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Old 01-01-2013, 07:40 PM   #7
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Mash tun is progressing. Bulkheads for the recirculated fitting and outlet valve are installed, a false bottom has been ordered from Jaybird, and sparge arm fittings have been ordered from StainlessBrewing.




I took a break from working on the equipment to work on our control panel software. When I was designing the test lab, I looked at the Kal control panel and noticed that in a 30A brewhouse, only one PID controller is active at a time: either you're mashing and using the recirc sensor to control the HLT element, or you're boiling and using the BK sensor to control the BK element. Additionally, I wanted to be able to have more data logging and batch automation (temperature data from all vessels, durations of each stage, etc, all tied to a given batch number).

I initially mocked the system out using an Arduino Mega 2560 with 3 DS18B20 sensors, a 128x64 LCD, a 12-button keypad, and an SD card reader. The system would read the batch information from the SD card reader to preload data, the system would be controlled by the keypad and toggle switches, display to the LCD, and log to the same SD card it read from initially.

However, I had acquired a few small touchscreens from salvage and became interested in dropping the keypad and LCD entirely. The problem was getting an Arduino to control a touchscreen requires control through I2C because the clock speed is too low to handle it. I looked at some boards to coordinate with, but wasn't very happy. That was about the time my Raspberry Pi arrived after several months of waiting.

Now the Pi treats the touch element as an input device, it outputs via HDMI, and controls the same DS18B20 temperature sensors and SSRs via its GPIO pins. This also lets me use higher level scripting languages to run the system instead of relying on compiled C++. In my day job I am a Ruby programmer, so I took the opportunity to start writing a program that handles the PID logic, logging, and screen output. I am still working on tuning the PID control, but the basic program shell is in place.

I also took the opportunity to reuse my Brewscribe software to take my Beersmith recipes and parse them to handle preloading instead of converting the data into something easily read/processed by the Arduino. In the future, I'd like to expose my recipes via my lab API and post the realtime data back to it, making my control panel not just the controller, but a client of my lab API.

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Old 01-08-2013, 04:19 PM   #8
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This weekend I worked on assembling the rest of the conical fermenter stands, constructing the plate chiller mounting bracket to the brewstand, and assembling the sparge arm.

The framing is complete on the conical stands, I just need to saw out the conical hole in the plywood and all four will be properly standing.

The sparge arm has been fitted, but still needs the 40 or so holes drilled into the stainless to shower over the mash.


The plate chiller is firmly mounted with nuts through a 1"x4" with a 3/4" spade bit to reach the chiller's threads.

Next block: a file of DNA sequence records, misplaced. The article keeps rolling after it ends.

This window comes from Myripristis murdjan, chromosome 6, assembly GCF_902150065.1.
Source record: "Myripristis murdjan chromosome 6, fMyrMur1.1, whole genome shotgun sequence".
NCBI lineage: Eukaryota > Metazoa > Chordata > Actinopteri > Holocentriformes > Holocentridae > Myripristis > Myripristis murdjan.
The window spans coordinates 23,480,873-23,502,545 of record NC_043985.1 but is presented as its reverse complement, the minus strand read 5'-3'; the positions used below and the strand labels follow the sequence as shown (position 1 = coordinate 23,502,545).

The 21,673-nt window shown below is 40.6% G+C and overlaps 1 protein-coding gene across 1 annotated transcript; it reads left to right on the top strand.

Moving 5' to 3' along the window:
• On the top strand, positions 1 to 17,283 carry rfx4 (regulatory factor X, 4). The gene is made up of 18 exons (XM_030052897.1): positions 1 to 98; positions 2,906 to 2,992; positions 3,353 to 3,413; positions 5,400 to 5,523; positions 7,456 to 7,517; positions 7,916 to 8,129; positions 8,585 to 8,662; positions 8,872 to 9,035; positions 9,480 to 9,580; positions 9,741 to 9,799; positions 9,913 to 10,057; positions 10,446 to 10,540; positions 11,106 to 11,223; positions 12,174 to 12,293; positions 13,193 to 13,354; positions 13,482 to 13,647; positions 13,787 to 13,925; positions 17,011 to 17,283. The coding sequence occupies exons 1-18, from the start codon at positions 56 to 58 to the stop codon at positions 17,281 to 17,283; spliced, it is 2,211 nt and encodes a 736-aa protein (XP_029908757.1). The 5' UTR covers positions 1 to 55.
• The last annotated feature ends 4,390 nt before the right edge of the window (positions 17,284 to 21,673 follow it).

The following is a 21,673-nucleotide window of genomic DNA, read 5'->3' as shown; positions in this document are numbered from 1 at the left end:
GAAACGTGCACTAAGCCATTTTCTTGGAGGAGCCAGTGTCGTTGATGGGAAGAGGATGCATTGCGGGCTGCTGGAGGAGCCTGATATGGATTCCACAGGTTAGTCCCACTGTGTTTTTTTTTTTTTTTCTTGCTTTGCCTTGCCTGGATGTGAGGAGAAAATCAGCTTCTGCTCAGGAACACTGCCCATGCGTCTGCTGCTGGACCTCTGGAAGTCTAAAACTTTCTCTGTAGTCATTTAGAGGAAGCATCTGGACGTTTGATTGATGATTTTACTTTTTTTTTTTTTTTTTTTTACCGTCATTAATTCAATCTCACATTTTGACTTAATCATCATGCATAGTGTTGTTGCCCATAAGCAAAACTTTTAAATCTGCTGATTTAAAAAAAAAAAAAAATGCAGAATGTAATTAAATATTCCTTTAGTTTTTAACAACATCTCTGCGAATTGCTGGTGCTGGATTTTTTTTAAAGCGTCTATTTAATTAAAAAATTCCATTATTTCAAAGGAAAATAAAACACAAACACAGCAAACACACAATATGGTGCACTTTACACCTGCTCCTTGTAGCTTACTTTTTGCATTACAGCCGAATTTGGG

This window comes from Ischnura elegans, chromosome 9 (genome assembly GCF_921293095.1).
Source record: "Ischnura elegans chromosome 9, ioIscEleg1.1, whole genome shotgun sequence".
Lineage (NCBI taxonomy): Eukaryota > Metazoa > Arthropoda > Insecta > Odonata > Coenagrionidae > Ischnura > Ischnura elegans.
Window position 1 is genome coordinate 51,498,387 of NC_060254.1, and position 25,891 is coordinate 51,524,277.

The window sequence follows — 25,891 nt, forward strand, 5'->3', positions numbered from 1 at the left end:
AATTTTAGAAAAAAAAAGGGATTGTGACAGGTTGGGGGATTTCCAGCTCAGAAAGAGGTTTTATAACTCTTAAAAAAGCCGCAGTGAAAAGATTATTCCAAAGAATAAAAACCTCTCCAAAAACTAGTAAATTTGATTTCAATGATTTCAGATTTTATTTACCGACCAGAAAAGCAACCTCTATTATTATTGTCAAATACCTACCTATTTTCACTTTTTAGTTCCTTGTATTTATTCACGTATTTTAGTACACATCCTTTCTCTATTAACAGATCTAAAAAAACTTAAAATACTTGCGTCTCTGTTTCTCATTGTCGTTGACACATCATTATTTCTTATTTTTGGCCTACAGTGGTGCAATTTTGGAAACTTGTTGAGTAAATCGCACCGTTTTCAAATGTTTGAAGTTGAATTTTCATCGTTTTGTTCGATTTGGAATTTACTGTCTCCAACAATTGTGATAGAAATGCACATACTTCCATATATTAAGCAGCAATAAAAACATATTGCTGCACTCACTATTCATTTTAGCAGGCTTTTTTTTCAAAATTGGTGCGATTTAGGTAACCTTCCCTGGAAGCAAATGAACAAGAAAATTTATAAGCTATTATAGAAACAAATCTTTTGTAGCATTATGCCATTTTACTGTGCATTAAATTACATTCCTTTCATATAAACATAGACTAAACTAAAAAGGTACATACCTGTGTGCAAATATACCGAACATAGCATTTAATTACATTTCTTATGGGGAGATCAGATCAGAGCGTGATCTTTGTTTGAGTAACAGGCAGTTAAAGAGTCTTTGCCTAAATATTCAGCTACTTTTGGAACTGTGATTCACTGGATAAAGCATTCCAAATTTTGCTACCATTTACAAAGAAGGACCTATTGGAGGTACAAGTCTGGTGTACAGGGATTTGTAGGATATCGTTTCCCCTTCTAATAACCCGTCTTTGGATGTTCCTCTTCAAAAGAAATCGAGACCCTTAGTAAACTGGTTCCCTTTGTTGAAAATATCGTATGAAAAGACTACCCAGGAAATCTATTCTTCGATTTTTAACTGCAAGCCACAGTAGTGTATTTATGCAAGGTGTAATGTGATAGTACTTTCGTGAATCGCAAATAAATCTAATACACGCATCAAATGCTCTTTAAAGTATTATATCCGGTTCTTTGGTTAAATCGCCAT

The heating element wiring parts arrived today, so tonight will be getting the elements wired and sealed. Once that's taken care of, I'll be focusing on installing the electronics in the control panel.

Leaving update with progress on kettles and picture of my business partner holding my newborn.

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Old 01-15-2013, 05:16 PM   #9
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Progress on the lab has been mainly control panel related. I was missing a step bit to drill out the heating elements so I focused on the control panel and automation system. I'm uncertain if my LCD touchscreen will be usable now (incident with the controller board as I was wiring to an HDMI cable), so I'm re-evaluating the screen. The control panel has been prepped for drilling, and the backplate has been laid out and marked for drilling and tapping. Tonight I will be drilling and test-fitting the control panel and will post pictures then.

I performed some pump tests this weekend as well. I was able to pump 15 gallons of water from the kettle, through 15' of silicone hose, into a conical fermenter positioned at the exact distance as they will be sitting in the lab. Flow rate was great, and I'm happy that I don't have to worry about transferring from the brewstand to the conical in any other means than hooking up hoses.

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Old 01-21-2013, 03:37 PM   #10
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This weekend we made a lot of progress, but we had a lot of problems that lead to delays and adjustments.

When drilling the kettles, we had to use a blue diamond carbide tip bit in order to get the job done. When drilling the holes for the sparge arm, we thought the same thing would be necessary. Two broken bits later we decided to take the approach of using a center hole punch to start and finish the holes and the bit to do the middle. 11 hours later my business partner was halfway done. Annoyed that this was taking so long, I picked up a cobalt bit (which I had tried on the kettle and promptly snapped) and in 5 minutes we had a finished sparge arm.

The false bottom from Jaybird arrived this week, and it looks great. He even went so far as to inscribe 'Cademon' into it per my request. Unfortunately two problems arose. First, I must have written down the wrong measurement when I placed the order, because it's 1/16-1/8" smaller diameter than the size of the kettle walls. Second, my dip tube doesn't quite reach the false bottom of the kettle. To solve the former, I plan to pick up some PEX tubing and line the edge of the false bottom to make up the difference and protect the kettle wall from scratches. To solve the latter, I need to construct a stand to raise it up a half-inch or so.

sparge_arm_drilled.jpg   false_bottom_arrives.jpg   false_bottom_installed.jpg